Symptoms of Leaky Heart Valve

Many patients with mitral valve disease have no symptoms, even with a leak that is severe. When symptoms develop, they include shortness of breath, fatigue, loss of energy, swelling of the ankles and palpitations (extra or skipped heart beats).

Usually symptoms do not show up before the age of 14 or 15, but more and more children display central nervous system symptoms before the MVP shows up. Ninety-eight percent of people with Mitral Valve Prolapse Syndrome have nothing wrong with their heart. The majority of symptoms are caused by an out-of-balance nervous system. 3

Diagnosis

The first step in diagnosing mitral valve prolapse involves listening with a stethoscope. This allows the doctor to hear a murmur, which represents turbulent blood flow across an abnormal valve. The diagnosis is confirmed by an echocardiogram. Ultrasound is used in an echocardiogram which allows the doctor to visualize the heart valves and determine the severity and cause of the leak. In most patients, a standard transthoracic echocardiogram (a probe placed on the skin of the chest) is adequate to visualize the valve. Sometimes a transesophageal echocardiogram (a probe passed through the mouth into the esophagus) is necessary to more closely visualize the valve. This is an outpatient procedure.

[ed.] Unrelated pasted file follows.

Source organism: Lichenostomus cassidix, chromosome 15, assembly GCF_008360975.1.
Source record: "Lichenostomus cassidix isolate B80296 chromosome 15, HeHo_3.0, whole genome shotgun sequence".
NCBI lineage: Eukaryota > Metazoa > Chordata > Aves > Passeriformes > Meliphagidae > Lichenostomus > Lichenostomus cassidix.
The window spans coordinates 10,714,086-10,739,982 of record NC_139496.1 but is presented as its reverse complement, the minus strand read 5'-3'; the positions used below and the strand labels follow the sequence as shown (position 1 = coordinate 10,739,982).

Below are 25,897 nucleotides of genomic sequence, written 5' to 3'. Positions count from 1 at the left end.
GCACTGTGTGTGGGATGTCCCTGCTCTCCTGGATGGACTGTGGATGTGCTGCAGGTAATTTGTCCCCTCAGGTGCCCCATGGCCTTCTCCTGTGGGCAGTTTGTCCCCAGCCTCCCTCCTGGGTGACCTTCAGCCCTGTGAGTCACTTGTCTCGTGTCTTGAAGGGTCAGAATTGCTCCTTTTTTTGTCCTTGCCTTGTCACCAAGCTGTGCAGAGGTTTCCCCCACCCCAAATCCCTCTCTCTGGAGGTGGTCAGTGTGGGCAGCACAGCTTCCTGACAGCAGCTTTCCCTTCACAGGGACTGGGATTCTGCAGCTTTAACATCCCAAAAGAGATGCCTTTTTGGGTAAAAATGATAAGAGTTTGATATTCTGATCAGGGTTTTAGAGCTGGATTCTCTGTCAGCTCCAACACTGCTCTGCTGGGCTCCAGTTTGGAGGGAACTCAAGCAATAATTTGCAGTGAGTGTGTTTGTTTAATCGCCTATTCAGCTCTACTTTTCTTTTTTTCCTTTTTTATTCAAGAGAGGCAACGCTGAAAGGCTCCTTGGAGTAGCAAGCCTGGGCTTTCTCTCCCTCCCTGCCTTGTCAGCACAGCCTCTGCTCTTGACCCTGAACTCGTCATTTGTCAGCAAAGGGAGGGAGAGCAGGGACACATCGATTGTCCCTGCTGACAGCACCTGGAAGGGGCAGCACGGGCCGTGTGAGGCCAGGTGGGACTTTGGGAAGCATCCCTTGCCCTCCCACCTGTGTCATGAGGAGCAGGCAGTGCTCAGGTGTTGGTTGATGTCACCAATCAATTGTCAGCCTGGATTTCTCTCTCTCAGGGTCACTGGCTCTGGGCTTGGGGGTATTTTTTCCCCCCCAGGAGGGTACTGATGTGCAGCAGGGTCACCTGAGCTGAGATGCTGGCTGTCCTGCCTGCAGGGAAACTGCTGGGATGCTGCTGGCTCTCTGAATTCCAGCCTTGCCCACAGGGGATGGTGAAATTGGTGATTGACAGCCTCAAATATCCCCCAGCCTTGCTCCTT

» Continue to Treatment of Mitral Valve Conditions

1. “Mitral valve prolapse,” Medline Plus Medical Encyclopedia, http://www.mlm.nih.gov. URL: http://www.nlm.nih.gov/medlineplus/ency/article/000180.htm . See also: “Mitral valve prolapse,” MayoClinic.com. URL: http://www.mayoclinic.com/health/mitral-valve-prolapse/DS00504
2. “Mitral valve prolapse,” Medline Plus Medical Encyclopedia, http://www.mlm.nih.gov. URL: http://www.nlm.nih.gov/medlineplus/ency/article/000180.htm
3, Kristine A. Scordo, M.D., “Understanding the Mitral Valve Prolapse Syndrome,” http://www.wright.edu. URL: http://www.wright.edu/nursing/practice/mvp/default.htm  

While clinical studies support the effectiveness of the da Vinci® System when used in minimally invasive surgery, individual results may vary. Surgery with the da Vinci Surgical System may not be appropriate for every individual. Always ask your doctor about all treatment options, as well as their risks and benefits.

Treatment of Mitral Valve Conditions

Most of the time, there are few or no symptoms for mitral valve conditions and treatment is not needed. But, if you have severe mitral valve prolapse, you may need to stay in the hospital. Surgery to repair or replace the valve may be needed if you have severe mitral regurgitation or your symptoms get worse. Mitral regurgitation is a condition in which your heart’s mitral valve does not close tightly, allowing blood to flow backward in your heart.